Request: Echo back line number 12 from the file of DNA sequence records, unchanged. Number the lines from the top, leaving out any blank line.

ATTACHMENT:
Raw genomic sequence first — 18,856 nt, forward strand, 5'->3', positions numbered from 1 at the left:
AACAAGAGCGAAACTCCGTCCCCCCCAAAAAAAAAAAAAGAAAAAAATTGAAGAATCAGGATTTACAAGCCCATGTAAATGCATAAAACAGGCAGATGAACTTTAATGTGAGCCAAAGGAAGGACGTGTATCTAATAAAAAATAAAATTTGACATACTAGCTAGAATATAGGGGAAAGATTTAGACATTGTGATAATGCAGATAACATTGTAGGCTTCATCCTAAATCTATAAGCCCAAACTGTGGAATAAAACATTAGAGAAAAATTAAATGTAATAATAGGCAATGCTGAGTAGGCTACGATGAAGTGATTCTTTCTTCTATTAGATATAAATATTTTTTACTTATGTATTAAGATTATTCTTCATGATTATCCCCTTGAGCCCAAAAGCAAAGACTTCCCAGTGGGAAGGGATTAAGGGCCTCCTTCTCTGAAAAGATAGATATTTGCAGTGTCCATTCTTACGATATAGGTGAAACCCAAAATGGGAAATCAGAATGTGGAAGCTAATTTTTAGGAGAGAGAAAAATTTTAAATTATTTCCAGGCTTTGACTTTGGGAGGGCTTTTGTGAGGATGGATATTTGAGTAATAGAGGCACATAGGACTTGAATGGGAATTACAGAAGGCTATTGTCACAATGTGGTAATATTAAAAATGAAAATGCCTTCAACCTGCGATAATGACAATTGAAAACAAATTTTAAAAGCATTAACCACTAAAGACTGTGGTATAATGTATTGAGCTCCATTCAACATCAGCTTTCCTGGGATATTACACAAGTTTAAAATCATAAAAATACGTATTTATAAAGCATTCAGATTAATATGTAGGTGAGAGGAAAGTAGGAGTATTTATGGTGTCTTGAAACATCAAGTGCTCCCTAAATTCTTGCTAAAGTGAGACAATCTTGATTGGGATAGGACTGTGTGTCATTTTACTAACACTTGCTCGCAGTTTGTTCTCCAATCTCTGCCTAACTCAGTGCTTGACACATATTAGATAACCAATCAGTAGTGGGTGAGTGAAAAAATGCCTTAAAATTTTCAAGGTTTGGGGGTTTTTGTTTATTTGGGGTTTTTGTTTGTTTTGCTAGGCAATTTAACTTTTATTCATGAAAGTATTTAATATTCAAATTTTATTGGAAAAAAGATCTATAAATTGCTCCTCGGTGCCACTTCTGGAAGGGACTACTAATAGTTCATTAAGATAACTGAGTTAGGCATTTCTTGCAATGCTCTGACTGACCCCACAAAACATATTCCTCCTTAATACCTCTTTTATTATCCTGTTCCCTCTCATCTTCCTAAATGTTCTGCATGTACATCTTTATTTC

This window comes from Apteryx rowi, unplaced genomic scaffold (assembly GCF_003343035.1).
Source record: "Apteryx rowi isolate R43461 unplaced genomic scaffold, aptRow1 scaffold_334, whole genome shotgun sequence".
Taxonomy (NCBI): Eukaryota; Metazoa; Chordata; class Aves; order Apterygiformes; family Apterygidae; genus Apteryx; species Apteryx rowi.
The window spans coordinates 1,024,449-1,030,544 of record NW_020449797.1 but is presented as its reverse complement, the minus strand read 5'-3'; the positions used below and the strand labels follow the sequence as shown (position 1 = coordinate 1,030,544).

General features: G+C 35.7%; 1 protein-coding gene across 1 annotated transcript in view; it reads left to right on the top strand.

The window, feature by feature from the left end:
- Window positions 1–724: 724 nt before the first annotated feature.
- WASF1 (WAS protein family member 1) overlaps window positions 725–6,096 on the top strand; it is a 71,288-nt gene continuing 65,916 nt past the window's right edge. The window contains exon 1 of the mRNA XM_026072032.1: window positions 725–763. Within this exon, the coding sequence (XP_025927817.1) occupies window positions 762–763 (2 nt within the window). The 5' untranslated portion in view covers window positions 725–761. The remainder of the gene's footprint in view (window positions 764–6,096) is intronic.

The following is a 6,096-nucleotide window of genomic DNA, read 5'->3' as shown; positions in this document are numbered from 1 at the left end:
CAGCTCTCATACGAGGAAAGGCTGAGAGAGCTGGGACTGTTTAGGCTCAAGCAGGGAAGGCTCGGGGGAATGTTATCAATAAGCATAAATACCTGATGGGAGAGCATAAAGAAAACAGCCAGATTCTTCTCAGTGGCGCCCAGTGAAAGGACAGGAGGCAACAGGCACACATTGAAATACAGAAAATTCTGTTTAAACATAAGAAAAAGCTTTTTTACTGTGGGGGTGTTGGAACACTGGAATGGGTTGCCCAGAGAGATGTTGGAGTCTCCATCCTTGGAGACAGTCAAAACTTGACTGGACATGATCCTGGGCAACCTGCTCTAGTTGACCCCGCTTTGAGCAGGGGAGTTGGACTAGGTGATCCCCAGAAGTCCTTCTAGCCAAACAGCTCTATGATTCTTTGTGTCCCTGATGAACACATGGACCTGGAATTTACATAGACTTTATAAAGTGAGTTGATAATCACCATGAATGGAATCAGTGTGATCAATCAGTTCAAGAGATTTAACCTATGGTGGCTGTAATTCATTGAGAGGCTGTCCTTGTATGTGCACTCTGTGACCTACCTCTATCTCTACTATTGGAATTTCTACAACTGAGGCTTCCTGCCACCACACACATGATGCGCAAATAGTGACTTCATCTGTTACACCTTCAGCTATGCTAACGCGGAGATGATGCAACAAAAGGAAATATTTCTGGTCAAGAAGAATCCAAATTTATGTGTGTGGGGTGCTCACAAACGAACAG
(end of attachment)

CAGCTCTCATACGAGGAAAGGCTGAGAGAGCTGGGACTGTTTAGGCTCAAGCAGGGAAGGCTCGGGGGAATGTTATCAATAAGCATAAATACCTGATGGGAGAGCATAAAGAAAACAGCCAGATTCTTCTCAGTGGCGCCCAGTGAAAGGACAGGAGGCAACAGGCACACATTGAAATACAGAAAATTCTGTTTAAACATAAGAAAAAGCTTTTTTACTGTGGGGGTGTTGGAACACTGGAATGGGTTGCCCAGAGAGATGTTGGAGTCTCCATCCTTGGAGACAGTCAAAACTTGACTGGACATGATCCTGGGCAACCTGCTCTAGTTGACCCCGCTTTGAGCAGGGGAGTTGGACTAGGTGATCCCCAGAAGTCCTTCTAGCCAAACAGCTCTATGATTCTTTGTGTCCCTGATGAACACATGGACCTGGAATTTACATAGACTTTATAAAGTGAGTTGATAATCACCATGAATGGAATCAGTGTGATCAATCAGTTCAAGAGATTTAACCTATGGTGGCTGTAATTCATTGAGAGGCTGTCCTTGTATGTGCACTCTGTGACCTACCTCTATCTCTACTATTGGAATTTCTACAACTGAGGCTTCCTGCCACCACACACATGATGCGCAAATAGTGACTTCATCTGTTACACCTTCAGCTATGCTAACGCGGAGATGATGCAACAAAAGGAAATATTTCTGGTCAAGAAGAATCCAAATTTATGTGTGTGGGGTGCTCACAAACGAACAG